Is the EV Revolution Stalling in 2023?

Is the EV Revolution Stalling in 2023?

As governments and legislators trip over each other in the race to hit ambitious ‘net-zero’ targets and amp-up an all-electric transport utopia, the real world starts to measure up the current realities and potentially introduce a circuit breaker or two to the so-called EV-revolution. Could it be that consumers are already becoming disillusioned with electric cars?

Used EV sales appear to be declining, and the rate of growth of new electric car sales is slowing, not just here, but across Europe. Meanwhile Germany and Italy have fought back against the European deadline of banning sales of traditional internal combustion-engined (ICE) cars by 2035 (it’s 2030 in the UK).
So what’s going on? Rapidly increasing energy costs, an evident shortage of public chargers, the high costs of EV purchase exacerbated by a cost-of-living crisis, concerns about real world range, and suspicions about battery life, not to mention impending shortages of the materials required to make electric car batteries, are all staying the hands of those previously eager to sign up to the EV trend.

EV sales are still growing, just not as rapidly

In February of this year, hybrid electric vehicles recorded the highest growth of all fuel type increasing by a massive 40%. Petrol cars were up too, though, by 35.8% and still represented 56.9% - the majority - of the new car market share. Diesels on the other hand continue to fall out of favour, down by 7%.

Plug-in hybrid electric cars rose 1%, but as mentioned the growth of pure electric car sales continued upwards rising 18.2% and making up one in six new cars. It’s anticipated that nearly half a million (488,000) plug-in hybrids and full electric cars will join Britain’s roads in 2023, as manufacturers bring in 40 new models to the market.
Globally in 2022 around 4.3m new electric cars and plug-in hybrid electric cars were delivered to owners. Over 10.6 million new and used EVs were traded in 2022 which was a 57% rise on the previous year.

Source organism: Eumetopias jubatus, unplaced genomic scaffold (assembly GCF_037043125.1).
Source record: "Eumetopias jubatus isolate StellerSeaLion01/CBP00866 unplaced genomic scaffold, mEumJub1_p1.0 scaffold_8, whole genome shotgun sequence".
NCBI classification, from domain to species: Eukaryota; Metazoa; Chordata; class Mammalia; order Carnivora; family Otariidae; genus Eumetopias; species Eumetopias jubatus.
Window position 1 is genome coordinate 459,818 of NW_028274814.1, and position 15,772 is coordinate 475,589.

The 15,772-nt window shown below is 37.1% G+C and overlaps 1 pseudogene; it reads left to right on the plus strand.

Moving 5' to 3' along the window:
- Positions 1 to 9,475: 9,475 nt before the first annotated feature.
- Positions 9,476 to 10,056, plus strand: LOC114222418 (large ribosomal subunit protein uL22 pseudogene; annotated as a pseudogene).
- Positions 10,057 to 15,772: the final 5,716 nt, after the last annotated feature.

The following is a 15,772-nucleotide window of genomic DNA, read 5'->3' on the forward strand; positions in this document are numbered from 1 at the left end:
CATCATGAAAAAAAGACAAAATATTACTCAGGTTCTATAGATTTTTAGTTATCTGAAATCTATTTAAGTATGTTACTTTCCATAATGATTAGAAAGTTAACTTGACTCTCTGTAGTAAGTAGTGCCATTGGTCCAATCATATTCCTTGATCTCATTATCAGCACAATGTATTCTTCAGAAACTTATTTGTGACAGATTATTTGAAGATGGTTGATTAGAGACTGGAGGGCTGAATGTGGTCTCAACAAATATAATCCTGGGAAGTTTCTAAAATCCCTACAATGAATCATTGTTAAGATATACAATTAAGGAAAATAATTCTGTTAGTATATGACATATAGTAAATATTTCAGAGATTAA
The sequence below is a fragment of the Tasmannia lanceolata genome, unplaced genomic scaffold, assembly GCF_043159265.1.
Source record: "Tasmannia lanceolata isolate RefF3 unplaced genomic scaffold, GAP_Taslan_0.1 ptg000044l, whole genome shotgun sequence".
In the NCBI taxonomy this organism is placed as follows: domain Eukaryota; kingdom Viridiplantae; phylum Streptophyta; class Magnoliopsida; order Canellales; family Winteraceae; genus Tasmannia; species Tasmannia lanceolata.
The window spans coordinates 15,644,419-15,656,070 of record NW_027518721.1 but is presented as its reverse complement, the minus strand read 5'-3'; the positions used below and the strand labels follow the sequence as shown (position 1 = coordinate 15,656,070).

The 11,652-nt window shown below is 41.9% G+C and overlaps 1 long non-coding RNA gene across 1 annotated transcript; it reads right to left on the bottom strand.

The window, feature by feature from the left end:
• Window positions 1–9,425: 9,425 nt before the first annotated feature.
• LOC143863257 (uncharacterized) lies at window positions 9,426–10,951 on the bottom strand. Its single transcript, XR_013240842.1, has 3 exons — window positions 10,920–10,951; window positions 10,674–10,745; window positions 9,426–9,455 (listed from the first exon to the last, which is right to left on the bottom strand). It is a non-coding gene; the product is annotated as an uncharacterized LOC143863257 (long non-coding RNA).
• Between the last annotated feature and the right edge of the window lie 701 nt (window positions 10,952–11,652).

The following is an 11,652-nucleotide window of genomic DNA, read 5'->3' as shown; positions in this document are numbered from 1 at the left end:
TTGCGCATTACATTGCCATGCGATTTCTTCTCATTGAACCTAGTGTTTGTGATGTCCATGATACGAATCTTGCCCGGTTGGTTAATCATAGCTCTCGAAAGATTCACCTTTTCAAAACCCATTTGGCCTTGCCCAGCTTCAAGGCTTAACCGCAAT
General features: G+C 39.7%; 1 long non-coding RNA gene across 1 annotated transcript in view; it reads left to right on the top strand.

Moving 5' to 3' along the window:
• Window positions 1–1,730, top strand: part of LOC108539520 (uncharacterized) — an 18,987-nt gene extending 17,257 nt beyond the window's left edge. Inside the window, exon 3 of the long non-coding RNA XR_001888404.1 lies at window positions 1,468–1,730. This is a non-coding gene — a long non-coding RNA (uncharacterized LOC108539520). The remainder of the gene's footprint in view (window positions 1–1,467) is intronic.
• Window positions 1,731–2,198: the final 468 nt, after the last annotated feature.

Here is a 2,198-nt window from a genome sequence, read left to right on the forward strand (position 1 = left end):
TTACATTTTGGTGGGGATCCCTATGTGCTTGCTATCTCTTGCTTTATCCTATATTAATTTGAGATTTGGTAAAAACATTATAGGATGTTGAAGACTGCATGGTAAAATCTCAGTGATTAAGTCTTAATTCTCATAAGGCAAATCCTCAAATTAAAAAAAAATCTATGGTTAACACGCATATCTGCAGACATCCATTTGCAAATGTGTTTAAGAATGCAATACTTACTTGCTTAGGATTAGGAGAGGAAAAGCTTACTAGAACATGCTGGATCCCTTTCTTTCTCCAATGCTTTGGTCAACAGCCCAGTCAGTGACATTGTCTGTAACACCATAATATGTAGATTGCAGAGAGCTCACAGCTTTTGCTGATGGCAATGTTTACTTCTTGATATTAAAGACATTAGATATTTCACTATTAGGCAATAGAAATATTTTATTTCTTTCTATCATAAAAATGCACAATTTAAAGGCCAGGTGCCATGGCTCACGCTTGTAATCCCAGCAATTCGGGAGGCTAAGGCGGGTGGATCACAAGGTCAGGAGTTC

However, on the flip side, according to the Society of Motor Manufacturers and Traders (SMMT), while the market share of EVs in the UK increased in February 2023, it only represented 22.8% of all deliveries. New EV sales in Europe have also declined. Meanwhile, new data from Auto Trader indicates that demand for used EVs in the UK is down year on year for the first time since the pandemic began, with a double-digit decline of 12.6% in 2022.

Why EV sales could be slowing

As already alluded too, there is not one, but a catalogue of causes that are combining to put off buyers thinking of making the transition from ICE to EV. While energy bills rocket upwards, fuel and diesel costs have actually come down by 23% from their peak in July 2022 and are now only one penny more expensive than they were a year ago according to the RAC fuel price data.

Additionally, EVs will be subject to annual vehicle tax from 2025, and because they aren’t entirely zero emissions, due to particulate matter emission from brakes and tyres, it’s only a matter of time before they will also be subject to ultra-low emission zone charges too.

The RAC also reported that the cost of public rapid charging has increased by 50% in eight months, with drivers paying £36 to charge a typical family-sized electric car with a 64kWh battery to its 80% rapid or ultra-rapid limit – enough to cover around 188 miles. This is more than twice the cost of charging the same car at home (about £18), with drivers using rapid chargers now paying 20p per mile for their electricity. These costs are higher than the equivalent per-mile rate for a petrol car that achieves an economy of 40 miles to the gallon (17p per mile) and are on a par with a diesel car achieving the same economy (20p per mile).

As recently highlighted by press reports of lines of EVs waiting for public chargers over the winter, another concern for motorists is the lack of charging infrastructure which can make running an EV a time-consuming and frustrating process. According to FleetNews, the UK will need between 253,000 and 661,000 extra electric vehicle (EV) charge points by 2035 to account for new car sales switching to electric. At present there are around 42,000 public charge points.